|Collaboration||User Experience||Cool Languages|
REST in Practice
In this talk we'll show how to implement business workflows and common patterns like event-driven computing. We'll see how many common-sense distributed systems principles and best practices are inverted as we design to increase surface area, scale, improve availability and compose services.
Dr. Jim Webber is Chief Scientist with Neo Technology the company behind the popular open source graph database Neo4j, where he works on graph database server technology and writes open source software.
An architecture remake
Statoil has recently done a large and complex architecture remake of a business critical application. The overall plan was to go from a situation with a codebase that was really hard, time consuming and riskful to make even small changes to and transform that into a situation with a codebase starting to get in control, and thereby making it smooth to make business driven improvements. In this presentation we’d like to share with you the story including what we learned and the key takeaways, both the happy parts and the tougher parts, both the technical aspects and the people things and more.
Jimmy Nilsson is co-founder and CEO of factor10. He has written two books (Applying Domain-Driven Design and Patterns [ADDDP] and .NET Enterprise Design [NED]). He has also been training and speaking at conferences (like OOPSLA, JAOO, Öredev), but above everything else, he is a developer with almost twenty years of experience.
Ellen Lippe is a lead developer at Statoil; a major energy company in Norway. She grew up in a family of artists, and admired their ability to see the beauty in the world, from the smallest details to its entirety. Ellen likes to think of programmers as artists, and the act of crafting successful software as a creative journey towards a product that just feels right in every detail and as a whole. Like for any product design, she believes that the best designed software is the one that no one notice; it fits naturally in to the users work and gives them no resistance when using it. It also gives developers no resistance when changing the software. Ellen strongly believes that a mindset inspired by domain driven design (DDD) and agile practices such as BDD, is the key for creating complex, long-lived software fit for purpose, and with capabilities that welcomes change.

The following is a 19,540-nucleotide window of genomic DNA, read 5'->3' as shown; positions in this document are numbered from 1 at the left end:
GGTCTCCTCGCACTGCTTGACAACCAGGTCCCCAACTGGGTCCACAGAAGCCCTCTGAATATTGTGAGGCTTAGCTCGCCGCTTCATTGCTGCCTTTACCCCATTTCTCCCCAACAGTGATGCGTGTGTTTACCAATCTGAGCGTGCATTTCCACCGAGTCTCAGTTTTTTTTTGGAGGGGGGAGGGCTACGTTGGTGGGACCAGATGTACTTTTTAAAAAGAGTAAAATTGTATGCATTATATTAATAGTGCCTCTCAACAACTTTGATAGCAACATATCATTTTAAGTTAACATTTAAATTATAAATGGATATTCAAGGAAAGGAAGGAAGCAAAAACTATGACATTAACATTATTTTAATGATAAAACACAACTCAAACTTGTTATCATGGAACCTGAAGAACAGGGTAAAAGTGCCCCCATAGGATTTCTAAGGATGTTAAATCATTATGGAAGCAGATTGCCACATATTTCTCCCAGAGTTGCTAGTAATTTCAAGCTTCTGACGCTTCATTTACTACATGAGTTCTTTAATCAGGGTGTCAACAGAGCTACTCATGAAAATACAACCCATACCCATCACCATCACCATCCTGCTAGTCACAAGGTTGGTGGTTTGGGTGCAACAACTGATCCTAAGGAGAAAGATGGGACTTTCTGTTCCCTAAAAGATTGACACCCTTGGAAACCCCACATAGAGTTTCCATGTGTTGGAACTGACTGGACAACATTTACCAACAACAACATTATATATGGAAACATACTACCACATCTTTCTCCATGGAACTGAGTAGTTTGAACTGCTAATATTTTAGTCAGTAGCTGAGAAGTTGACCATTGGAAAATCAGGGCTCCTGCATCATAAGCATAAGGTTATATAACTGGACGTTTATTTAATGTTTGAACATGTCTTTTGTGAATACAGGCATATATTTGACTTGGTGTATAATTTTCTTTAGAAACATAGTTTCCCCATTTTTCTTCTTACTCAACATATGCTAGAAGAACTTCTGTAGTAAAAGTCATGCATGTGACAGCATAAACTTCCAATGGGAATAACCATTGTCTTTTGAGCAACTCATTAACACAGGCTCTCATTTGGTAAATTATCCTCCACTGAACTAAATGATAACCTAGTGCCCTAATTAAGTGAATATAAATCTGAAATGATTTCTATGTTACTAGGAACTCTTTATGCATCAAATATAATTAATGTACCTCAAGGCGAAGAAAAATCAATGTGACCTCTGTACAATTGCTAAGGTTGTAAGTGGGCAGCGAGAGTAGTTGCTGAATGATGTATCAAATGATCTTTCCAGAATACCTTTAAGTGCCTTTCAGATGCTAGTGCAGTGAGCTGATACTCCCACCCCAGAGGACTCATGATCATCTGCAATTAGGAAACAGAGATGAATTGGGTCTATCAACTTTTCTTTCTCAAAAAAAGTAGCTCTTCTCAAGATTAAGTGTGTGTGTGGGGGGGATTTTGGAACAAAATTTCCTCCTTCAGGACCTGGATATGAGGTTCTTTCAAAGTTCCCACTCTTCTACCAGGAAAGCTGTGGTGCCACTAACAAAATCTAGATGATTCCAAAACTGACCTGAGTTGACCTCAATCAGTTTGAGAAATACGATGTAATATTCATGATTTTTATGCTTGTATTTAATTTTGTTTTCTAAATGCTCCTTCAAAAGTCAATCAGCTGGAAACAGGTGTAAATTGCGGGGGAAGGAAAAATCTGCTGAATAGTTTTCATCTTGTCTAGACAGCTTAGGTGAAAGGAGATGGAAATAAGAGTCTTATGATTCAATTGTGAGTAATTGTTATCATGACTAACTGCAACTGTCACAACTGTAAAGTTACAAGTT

REST's hypermedia constraint is all about getting things done - that is, making changes to the state of an application to achieve a particular goal. Put simply, in a web-based hypermedia system, clients apply HTTP's uniform interface to operate links and forms in pursuit of their application goals. In this session I'll discuss the implementation of machine-to-machine interactions in a hypermedia-driven distributed system. I'll look at how we can develop and test discrete parts of a workflow, and build adaptable clients that can be guided on the fly to complete their application goals. I'll conclude by introducing you to a hands-on tutorial that you can complete using the new Microsoft Web APIs.
Ian Robinson is Director of Customer Success for Neo Technology, the company behind Neo4j, the world's leading open source graph database. He is a co-author of 'REST in Practice' (O'Reilly) and a contributor to the forthcoming books 'REST: From Research to Practice' (Springer) and 'Service Design Patterns' (Addison-Wesley). He presents at conferences worldwide on the big Web graph of REST, and the awesome graph capabilities of Neo4j, and blogs at http://iansrobinson.com.